"Super interesting, thoughtful report from @AlexDenning! great job," tweets Christie Chirinos, product lead for managed WooCommerce at Nexcess by LiquidWeb.
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In other news...

  • – WordPress co-founder Matt Mullenweg joined MatΓ­as Ventura, lead architect of the Gutenberg project, at WordCamp Spain for a Q&A session that covered virtual events, decoupled WordPress, and the future of page builders.
  • – The WordPress Accessibility team has announced the first WordPress Accessibility Day, to be held on 2 October. The 24-hour online event will feature educational sessions that focus on the intersection between WordPress and web accessibility, reports Justin Tadlock for WP Tavern. The team is looking for speakers to join the program.
  • – The speaker line up for WordSesh Americas 2020 has been announced and organizer Brian Richards tweets, "I'm personally very psyched for this lineup and all the presentations they're preparing. We've been talking about the content for weeks now. This schedule is SO GOOD! I can't wait for you to experience it!" Chris Ford loves the program, tweeting, "I don't believe I have ever gotten an email with a speaker lineup announcement that was all woman (and a diverse group at that!) until today. Well done @WordSesh and @rzen πŸ‘"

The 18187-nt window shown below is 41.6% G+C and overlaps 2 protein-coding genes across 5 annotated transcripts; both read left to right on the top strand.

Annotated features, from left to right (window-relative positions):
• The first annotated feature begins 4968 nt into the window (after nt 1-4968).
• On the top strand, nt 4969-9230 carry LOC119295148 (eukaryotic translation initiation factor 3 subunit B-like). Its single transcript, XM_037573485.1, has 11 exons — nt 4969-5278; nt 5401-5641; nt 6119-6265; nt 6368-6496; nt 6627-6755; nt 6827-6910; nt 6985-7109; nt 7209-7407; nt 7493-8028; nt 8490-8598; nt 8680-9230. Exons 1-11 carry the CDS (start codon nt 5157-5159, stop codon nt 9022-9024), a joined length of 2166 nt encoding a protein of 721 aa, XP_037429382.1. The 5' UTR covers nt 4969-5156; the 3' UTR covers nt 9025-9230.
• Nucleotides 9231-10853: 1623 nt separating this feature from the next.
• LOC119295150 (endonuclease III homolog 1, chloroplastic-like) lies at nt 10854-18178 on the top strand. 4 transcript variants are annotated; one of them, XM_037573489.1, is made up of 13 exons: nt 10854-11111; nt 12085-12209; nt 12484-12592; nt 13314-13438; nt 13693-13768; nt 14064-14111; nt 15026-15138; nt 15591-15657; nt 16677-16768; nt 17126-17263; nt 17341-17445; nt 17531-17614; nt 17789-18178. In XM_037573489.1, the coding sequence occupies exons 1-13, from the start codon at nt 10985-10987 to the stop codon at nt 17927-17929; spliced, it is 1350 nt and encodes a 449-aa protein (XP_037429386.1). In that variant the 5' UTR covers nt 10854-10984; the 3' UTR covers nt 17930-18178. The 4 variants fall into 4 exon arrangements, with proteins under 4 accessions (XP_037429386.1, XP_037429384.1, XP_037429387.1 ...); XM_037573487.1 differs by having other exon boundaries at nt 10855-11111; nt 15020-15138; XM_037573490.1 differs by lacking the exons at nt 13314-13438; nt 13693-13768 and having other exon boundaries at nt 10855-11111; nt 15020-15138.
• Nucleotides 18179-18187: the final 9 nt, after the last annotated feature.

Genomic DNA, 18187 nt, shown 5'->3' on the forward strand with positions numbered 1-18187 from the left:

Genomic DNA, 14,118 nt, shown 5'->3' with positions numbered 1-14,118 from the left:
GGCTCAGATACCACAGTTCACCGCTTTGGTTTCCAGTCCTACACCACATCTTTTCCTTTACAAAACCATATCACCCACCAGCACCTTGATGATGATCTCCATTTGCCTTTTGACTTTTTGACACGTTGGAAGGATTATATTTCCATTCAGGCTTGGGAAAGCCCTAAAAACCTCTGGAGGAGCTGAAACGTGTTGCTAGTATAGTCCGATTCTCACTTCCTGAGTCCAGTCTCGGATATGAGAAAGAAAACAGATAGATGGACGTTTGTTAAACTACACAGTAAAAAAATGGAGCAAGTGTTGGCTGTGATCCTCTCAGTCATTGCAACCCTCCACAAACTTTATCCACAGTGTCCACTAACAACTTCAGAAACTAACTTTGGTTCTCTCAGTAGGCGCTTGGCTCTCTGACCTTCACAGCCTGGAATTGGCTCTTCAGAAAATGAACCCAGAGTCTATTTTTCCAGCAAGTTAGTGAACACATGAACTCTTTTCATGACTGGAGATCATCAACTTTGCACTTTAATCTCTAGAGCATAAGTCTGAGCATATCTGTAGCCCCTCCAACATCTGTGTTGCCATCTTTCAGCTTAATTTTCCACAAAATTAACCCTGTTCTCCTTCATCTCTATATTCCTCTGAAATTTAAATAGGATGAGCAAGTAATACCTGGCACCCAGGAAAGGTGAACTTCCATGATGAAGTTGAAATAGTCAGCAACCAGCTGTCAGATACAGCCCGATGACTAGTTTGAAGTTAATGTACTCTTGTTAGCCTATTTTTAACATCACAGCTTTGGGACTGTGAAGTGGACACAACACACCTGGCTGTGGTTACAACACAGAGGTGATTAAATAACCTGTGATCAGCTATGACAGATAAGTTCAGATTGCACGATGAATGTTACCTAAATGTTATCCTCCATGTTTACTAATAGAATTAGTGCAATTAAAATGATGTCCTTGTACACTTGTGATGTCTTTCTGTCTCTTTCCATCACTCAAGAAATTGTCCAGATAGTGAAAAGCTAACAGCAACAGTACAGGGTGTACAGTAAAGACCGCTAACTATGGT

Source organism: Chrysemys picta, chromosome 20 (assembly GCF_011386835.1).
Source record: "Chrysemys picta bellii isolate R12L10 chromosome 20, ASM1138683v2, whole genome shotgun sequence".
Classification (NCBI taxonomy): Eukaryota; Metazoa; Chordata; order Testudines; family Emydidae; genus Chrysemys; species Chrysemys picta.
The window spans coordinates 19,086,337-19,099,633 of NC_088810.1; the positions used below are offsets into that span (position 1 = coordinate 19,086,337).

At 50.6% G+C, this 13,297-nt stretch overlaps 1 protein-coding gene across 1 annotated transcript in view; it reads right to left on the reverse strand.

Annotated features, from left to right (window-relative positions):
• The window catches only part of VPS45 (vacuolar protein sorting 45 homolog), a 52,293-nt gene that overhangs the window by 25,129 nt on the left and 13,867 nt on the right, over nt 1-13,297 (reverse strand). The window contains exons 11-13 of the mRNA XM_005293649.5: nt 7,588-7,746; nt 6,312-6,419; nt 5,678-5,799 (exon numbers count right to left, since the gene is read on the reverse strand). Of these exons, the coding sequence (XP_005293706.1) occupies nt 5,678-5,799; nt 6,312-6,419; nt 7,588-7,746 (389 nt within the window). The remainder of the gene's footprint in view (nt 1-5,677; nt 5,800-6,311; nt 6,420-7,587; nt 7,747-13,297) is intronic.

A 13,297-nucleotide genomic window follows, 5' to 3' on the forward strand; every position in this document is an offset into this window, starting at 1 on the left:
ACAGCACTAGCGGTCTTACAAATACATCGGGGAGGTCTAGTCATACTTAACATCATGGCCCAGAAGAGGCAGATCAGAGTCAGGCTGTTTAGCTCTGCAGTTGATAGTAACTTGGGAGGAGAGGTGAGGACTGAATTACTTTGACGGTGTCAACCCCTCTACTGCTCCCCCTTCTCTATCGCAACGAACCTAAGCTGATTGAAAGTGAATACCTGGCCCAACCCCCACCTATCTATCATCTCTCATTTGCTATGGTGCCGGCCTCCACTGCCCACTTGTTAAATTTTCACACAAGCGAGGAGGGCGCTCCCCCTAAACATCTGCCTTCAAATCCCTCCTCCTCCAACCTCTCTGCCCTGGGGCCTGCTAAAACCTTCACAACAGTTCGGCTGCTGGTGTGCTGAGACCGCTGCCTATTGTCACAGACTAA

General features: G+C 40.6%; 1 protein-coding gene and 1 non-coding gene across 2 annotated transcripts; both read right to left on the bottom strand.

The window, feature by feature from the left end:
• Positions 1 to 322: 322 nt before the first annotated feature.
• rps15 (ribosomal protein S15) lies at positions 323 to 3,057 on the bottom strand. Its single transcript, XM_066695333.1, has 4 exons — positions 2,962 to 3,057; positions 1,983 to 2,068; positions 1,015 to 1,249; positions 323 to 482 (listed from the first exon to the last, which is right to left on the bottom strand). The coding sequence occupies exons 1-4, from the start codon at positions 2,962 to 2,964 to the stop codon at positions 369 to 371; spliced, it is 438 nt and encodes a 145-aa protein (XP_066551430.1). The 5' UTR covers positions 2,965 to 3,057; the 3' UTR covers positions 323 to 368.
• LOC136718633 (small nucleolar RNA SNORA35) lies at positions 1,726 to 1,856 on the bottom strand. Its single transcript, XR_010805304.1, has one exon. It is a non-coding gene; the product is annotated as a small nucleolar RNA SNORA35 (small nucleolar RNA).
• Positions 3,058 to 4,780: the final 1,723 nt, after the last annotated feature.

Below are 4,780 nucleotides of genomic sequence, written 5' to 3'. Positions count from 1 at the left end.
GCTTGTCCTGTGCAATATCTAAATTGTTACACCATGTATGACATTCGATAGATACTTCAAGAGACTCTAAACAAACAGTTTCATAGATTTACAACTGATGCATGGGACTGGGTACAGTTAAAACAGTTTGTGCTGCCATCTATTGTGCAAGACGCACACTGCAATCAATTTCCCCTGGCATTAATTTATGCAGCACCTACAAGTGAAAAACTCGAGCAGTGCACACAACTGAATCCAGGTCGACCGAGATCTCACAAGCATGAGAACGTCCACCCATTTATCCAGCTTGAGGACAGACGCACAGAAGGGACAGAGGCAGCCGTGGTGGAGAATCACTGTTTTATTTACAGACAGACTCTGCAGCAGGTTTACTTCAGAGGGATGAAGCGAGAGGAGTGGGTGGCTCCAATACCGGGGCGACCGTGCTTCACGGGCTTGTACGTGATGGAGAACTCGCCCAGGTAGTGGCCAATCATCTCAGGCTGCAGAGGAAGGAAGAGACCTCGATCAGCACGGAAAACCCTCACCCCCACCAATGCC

• – Yoast is celebrating its 10 year anniversary. "10 years ago I started a company, from home, with the support of my lovely wife, not knowing what it would turn into. Now, with 100+ employees and 11 million+ websites using our software, Marieke runs the show and we're looking back a bit :-)" tweets founder and CPO Joost de Valk, linking to The history of Yoast.
  • – Following the announcement that WordCamp Europe will be a virtual event this year, the team has now revealed the speaker line up and schedule! The conference will take place on the 5th & 6th of June, and there will be a Contribution Day held on June 4th. Tickets for the conference are available here.